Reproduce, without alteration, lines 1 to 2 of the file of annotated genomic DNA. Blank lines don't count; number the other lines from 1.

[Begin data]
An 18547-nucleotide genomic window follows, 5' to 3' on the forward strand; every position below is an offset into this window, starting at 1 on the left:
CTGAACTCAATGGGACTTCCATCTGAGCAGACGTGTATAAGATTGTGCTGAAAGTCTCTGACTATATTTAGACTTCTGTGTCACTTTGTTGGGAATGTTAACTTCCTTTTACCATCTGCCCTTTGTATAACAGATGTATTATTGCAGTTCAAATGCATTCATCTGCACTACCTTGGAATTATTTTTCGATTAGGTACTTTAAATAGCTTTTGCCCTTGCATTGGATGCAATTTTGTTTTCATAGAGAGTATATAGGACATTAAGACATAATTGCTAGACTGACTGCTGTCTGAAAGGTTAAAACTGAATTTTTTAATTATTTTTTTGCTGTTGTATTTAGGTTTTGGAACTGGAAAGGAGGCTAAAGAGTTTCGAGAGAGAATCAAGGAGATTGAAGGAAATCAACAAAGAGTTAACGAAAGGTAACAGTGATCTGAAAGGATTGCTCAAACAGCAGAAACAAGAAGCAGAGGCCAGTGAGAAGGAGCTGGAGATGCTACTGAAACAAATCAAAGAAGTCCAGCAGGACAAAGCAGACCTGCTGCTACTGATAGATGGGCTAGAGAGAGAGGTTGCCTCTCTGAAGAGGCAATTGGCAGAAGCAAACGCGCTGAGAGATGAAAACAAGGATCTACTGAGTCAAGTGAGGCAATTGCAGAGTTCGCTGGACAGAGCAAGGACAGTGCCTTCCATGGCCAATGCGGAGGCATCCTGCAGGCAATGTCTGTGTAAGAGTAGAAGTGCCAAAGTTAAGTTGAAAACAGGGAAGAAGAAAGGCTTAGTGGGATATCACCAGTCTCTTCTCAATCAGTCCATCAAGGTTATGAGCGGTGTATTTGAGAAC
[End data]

An 18547-nucleotide genomic window follows, 5' to 3' on the forward strand; every position below is an offset into this window, starting at 1 on the left:
CTGAACTCAATGGGACTTCCATCTGAGCAGACGTGTATAAGATTGTGCTGAAAGTCTCTGACTATATTTAGACTTCTGTGTCACTTTGTTGGGAATGTTAACTTCCTTTTACCATCTGCCCTTTGTATAACAGATGTATTATTGCAGTTCAAATGCATTCATCTGCACTACCTTGGAATTATTTTTCGATTAGGTACTTTAAATAGCTTTTGCCCTTGCATTGGATGCAATTTTGTTTTCATAGAGAGTATATAGGACATTAAGACATAATTGCTAGACTGACTGCTGTCTGAAAGGTTAAAACTGAATTTTTTAATTATTTTTTTGCTGTTGTATTTAGGTTTTGGAACTGGAAAGGAGGCTAAAGAGTTTCGAGAGAGAATCAAGGAGATTGAAGGAAATCAACAAAGAGTTAACGAAAGGTAACAGTGATCTGAAAGGATTGCTCAAACAGCAGAAACAAGAAGCAGAGGCCAGTGAGAAGGAGCTGGAGATGCTACTGAAACAAATCAAAGAAGTCCAGCAGGACAAAGCAGACCTGCTGCTACTGATAGATGGGCTAGAGAGAGAGGTTGCCTCTCTGAAGAGGCAATTGGCAGAAGCAAACGCGCTGAGAGATGAAAACAAGGATCTACTGAGTCAAGTGAGGCAATTGCAGAGTTCGCTGGACAGAGCAAGGACAGTGCCTTCCATGGCCAATGCGGAGGCATCCTGCAGGCAATGTCTGTGTAAGAGTAGAAGTGCCAAAGTTAAGTTGAAAACAGGGAAGAAGAAAGGCTTAGTGGGATATCACCAGTCTCTTCTCAATCAGTCCATCAAGGTTATGAGCGGTGTATTTGAGAAC